But there’s an awful lot of “Gosh, it’s so cheap to make these drugs, why are they so expensive?” in this piece. To be fair, Till does mention that drug discovery is an expensive and risky undertaking, but I’m not sure that someone reading the article will quite take on board how expensive and how risky it is, and what the implications are. There’s also a lot of criticism of drug companies for pricing their products at “what the market will bear”, rather than as some percentage of what it cost to discover or make them. This is a form of economics I’ve criticized many times here, and I won’t go into all the arguments again – but I will ask:what other products are priced in such a manner? Other than what customers will pay for them? Implicit in these arguments is the idea that there’s some sort of reasonable, gentlemanly profit that won’t offend anyone’s sensibilities, while grasping for more than that is just something that shouldn’t be allowed. But just try to run an R&D-driven business on that concept. I mean, the article itself details the trouble that Eli Lilly, AstraZeneca, and others are facing with their patent expirations. What sort of trouble would they be in if they’d said “No, no, we shouldn’t make such profits off our patented drugs. That would be indecent.” Even with those massive profits, they’re in trouble.

And that brings up another point: we also get the “Drug companies only spend X pennies per dollar on R&D”. That’s the usual response to pointing out situations like Lilly’s; that they took the money and spent it on fleets of yachts or something. The figure given in the article is 16 cents per dollar of revenue, and it’s prefaced by an “only”. Only? Here, go look at different industries, around the world, and find one that spends more. By any industrial standard, we are plowing massive amounts back into the labs. I know that I complain about companies doing things like stock buybacks, but that’s a complaint at the margin of what is already pretty impressive spending.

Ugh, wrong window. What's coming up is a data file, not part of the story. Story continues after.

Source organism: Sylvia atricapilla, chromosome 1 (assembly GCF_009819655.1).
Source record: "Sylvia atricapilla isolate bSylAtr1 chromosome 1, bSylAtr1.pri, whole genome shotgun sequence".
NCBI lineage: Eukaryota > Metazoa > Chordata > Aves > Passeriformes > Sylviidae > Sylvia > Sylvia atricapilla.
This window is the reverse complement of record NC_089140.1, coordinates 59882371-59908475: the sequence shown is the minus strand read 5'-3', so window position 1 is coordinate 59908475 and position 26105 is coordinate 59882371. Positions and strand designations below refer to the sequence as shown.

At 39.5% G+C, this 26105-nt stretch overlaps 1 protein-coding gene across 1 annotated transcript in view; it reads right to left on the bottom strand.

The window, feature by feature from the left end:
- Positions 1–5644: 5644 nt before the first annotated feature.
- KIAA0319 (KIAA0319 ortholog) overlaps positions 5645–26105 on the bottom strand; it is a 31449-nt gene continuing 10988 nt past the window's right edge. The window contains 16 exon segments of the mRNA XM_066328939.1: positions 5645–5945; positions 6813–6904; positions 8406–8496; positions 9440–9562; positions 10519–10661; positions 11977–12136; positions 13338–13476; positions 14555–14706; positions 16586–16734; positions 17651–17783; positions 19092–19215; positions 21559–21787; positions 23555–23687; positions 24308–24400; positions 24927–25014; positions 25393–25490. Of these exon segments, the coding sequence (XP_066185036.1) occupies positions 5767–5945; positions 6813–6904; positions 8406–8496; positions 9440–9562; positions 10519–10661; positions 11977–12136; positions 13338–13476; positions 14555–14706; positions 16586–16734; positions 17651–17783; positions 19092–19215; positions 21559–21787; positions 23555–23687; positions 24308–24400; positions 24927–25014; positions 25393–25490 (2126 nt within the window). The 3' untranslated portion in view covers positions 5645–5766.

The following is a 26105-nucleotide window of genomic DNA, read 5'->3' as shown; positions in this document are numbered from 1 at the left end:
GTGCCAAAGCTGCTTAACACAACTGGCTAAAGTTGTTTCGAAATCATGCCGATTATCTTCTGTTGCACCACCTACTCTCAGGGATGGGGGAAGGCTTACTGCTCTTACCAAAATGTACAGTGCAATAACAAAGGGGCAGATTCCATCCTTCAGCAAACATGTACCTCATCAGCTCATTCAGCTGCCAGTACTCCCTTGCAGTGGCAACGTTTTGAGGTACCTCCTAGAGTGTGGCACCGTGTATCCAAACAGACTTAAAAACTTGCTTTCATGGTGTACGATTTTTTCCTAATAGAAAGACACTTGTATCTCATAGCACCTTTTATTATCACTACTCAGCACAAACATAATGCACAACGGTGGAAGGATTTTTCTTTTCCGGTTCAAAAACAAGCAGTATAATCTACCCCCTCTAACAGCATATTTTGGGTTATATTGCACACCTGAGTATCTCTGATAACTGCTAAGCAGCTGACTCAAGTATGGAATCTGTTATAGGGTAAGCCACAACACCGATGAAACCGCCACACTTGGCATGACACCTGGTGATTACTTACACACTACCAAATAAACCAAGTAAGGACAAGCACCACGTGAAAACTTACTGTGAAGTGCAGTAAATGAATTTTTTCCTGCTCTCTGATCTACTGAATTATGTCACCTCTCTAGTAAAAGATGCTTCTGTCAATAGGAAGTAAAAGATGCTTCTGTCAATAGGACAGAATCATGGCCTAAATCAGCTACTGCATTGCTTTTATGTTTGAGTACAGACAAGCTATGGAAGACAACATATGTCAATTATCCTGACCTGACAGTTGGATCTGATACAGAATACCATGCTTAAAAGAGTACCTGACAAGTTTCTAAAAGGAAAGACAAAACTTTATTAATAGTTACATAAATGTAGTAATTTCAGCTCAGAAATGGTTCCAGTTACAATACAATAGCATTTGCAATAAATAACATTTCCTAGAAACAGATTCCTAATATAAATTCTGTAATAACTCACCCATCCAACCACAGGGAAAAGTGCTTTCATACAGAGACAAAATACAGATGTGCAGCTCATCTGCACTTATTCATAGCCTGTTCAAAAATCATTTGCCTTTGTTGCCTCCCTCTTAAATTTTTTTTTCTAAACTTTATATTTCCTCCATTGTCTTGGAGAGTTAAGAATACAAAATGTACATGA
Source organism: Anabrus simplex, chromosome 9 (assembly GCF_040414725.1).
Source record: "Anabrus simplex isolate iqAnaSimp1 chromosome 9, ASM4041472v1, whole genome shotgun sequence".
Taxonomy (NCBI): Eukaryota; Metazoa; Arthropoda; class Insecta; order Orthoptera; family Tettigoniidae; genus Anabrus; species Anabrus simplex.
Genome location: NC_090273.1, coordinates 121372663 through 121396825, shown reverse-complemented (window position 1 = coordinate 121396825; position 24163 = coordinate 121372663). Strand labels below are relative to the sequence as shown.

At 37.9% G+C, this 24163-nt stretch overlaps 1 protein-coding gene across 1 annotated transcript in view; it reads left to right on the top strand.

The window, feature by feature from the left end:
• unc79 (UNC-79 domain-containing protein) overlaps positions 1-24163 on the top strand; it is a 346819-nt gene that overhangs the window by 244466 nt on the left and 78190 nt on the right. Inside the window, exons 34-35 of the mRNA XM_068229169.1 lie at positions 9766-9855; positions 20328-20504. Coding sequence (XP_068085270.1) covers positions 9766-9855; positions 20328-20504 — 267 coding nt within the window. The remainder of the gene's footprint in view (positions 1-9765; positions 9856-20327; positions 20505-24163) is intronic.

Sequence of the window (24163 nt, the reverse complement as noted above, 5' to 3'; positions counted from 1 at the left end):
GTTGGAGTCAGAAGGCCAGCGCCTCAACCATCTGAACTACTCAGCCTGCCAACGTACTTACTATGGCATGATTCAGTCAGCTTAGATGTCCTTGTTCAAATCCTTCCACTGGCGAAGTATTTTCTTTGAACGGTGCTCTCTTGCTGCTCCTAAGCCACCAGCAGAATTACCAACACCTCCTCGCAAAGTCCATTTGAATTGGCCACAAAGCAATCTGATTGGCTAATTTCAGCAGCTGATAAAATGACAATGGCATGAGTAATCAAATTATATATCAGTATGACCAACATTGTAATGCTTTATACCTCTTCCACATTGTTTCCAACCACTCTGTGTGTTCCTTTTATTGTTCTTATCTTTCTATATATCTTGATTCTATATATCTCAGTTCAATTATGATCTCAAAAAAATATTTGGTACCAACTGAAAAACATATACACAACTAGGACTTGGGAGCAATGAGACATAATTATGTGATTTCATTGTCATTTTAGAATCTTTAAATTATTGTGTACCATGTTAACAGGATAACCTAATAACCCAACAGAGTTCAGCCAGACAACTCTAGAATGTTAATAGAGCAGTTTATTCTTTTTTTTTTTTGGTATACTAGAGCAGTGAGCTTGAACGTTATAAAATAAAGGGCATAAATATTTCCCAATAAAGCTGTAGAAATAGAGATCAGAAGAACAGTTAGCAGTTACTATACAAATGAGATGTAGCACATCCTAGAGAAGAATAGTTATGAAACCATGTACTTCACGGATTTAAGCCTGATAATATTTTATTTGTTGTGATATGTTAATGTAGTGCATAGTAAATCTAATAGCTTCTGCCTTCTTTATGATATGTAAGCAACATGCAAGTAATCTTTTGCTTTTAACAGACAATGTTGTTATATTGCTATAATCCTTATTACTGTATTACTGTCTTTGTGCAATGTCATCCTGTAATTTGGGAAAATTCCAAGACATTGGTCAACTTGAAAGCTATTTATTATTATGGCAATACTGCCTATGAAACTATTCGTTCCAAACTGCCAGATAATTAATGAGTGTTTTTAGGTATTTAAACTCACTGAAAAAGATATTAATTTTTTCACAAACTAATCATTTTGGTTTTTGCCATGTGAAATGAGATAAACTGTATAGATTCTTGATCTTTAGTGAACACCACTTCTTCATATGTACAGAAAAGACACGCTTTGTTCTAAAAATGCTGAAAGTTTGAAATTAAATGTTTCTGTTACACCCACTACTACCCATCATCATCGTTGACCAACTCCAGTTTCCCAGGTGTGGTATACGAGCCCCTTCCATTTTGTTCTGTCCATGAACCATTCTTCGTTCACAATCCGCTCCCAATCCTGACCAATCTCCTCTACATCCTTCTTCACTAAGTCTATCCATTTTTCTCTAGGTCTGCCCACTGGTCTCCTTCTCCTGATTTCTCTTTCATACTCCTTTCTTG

The point is that drug discovery ain’t rocket science.  It’s much, much harder.  Are there ways to make it easier and less expensive to the average consumer?  Yeah, probably, but it’s still bloody hard and in some respects, the left has as much to answer for as the right does when it comes to the cost and expense of developing drugs.  If we’re all in this together, then the left has an obligation to learn all that it can about the mechanisms of drug discovery and who is making a fortune on drug failures as well as successes because we know that the right isn’t going to do it.  Let’s be better than them.  M’kay?

 

 

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One Response

  1. I was watching a re-run of the West Wing where the Jimmy Smits character, based on Obama, was attacking big pharma and their profits. Allan Alda, a “moderate Republican” responded effectively that 20 years earlier the most common reason to be admitted to the hospital was an infection that is now treated with a pill. The drug companies may have made money but the research and the profits combined were far less costly than the hospitalizations were.

    The old system worked. It has been torn apart by both the corporate scavengers and the neo-liberal/progressive fools. FDR, a real fighting liberal, took what worked and made it both universal and better.

    A corporate/government partnership doesn’t mean either blank checks or total government. It built the railroads, the highways, and a lot else over the late nineteenth and most of the 20th century.

    In health care, the old system meant Medicare, community rating, and private discovery and marketing of drugs. It also meant Social security and the corporates and the super wealthy paying a good share of the bill through steeply higher taxes.

    Go get em, RD.